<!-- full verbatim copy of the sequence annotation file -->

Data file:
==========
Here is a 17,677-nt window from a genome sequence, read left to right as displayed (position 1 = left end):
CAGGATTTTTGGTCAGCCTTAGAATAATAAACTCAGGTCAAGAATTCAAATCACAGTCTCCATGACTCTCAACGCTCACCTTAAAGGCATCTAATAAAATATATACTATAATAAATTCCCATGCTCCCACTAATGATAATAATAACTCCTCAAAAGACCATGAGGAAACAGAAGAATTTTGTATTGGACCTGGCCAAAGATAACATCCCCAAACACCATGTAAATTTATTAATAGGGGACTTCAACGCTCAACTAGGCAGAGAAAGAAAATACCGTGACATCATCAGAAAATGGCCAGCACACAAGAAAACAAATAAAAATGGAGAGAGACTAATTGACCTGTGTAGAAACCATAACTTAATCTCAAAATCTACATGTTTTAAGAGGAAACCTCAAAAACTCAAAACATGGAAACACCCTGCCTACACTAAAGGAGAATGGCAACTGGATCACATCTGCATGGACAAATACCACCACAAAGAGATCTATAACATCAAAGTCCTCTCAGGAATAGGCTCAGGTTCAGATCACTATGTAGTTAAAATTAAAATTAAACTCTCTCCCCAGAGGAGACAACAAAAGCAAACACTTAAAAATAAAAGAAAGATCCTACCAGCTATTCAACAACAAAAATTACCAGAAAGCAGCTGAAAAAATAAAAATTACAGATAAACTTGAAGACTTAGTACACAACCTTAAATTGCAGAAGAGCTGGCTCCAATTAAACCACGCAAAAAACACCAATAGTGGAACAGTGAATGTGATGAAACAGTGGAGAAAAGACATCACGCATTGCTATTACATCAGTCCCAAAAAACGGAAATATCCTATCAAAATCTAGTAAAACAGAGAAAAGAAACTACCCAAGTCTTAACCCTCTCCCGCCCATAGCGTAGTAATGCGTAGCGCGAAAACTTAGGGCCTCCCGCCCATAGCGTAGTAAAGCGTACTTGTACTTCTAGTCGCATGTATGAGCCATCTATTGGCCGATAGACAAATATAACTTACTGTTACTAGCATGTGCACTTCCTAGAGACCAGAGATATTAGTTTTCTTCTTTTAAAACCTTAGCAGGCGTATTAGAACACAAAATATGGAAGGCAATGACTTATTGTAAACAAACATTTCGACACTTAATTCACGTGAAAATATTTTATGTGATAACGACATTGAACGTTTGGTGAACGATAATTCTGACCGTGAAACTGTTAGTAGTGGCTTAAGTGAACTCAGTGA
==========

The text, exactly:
Here is a 17,677-nt window from a genome sequence, read left to right as displayed (position 1 = left end):
CAGGATTTTTGGTCAGCCTTAGAATAATAAACTCAGGTCAAGAATTCAAATCACAGTCTCCATGACTCTCAACGCTCACCTTAAAGGCATCTAATAAAATATATACTATAATAAATTCCCATGCTCCCACTAATGATAATAATAACTCCTCAAAAGACCATGAGGAAACAGAAGAATTTTGTATTGGACCTGGCCAAAGATAACATCCCCAAACACCATGTAAATTTATTAATAGGGGACTTCAACGCTCAACTAGGCAGAGAAAGAAAATACCGTGACATCATCAGAAAATGGCCAGCACACAAGAAAACAAATAAAAATGGAGAGAGACTAATTGACCTGTGTAGAAACCATAACTTAATCTCAAAATCTACATGTTTTAAGAGGAAACCTCAAAAACTCAAAACATGGAAACACCCTGCCTACACTAAAGGAGAATGGCAACTGGATCACATCTGCATGGACAAATACCACCACAAAGAGATCTATAACATCAAAGTCCTCTCAGGAATAGGCTCAGGTTCAGATCACTATGTAGTTAAAATTAAAATTAAACTCTCTCCCCAGAGGAGACAACAAAAGCAAACACTTAAAAATAAAAGAAAGATCCTACCAGCTATTCAACAACAAAAATTACCAGAAAGCAGCTGAAAAAATAAAAATTACAGATAAACTTGAAGACTTAGTACACAACCTTAAATTGCAGAAGAGCTGGCTCCAATTAAACCACGCAAAAAACACCAATAGTGGAACAGTGAATGTGATGAAACAGTGGAGAAAAGACATCACGCATTGCTATTACATCAGTCCCAAAAAACGGAAATATCCTATCAAAATCTAGTAAAACAGAGAAAAGAAACTACCCAAGTCTTAACCCTCTCCCGCCCATAGCGTAGTAATGCGTAGCGCGAAAACTTAGGGCCTCCCGCCCATAGCGTAGTAAAGCGTACTTGTACTTCTAGTCGCATGTATGAGCCATCTATTGGCCGATAGACAAATATAACTTACTGTTACTAGCATGTGCACTTCCTAGAGACCAGAGATATTAGTTTTCTTCTTTTAAAACCTTAGCAGGCGTATTAGAACACAAAATATGGAAGGCAATGACTTATTGTAAACAAACATTTCGACACTTAATTCACGTGAAAATATTTTATGTGATAACGACATTGAACGTTTGGTGAACGATAATTCTGACCGTGAAACTGTTAGTAGTGGCTTAAGTGAACTCAGTGA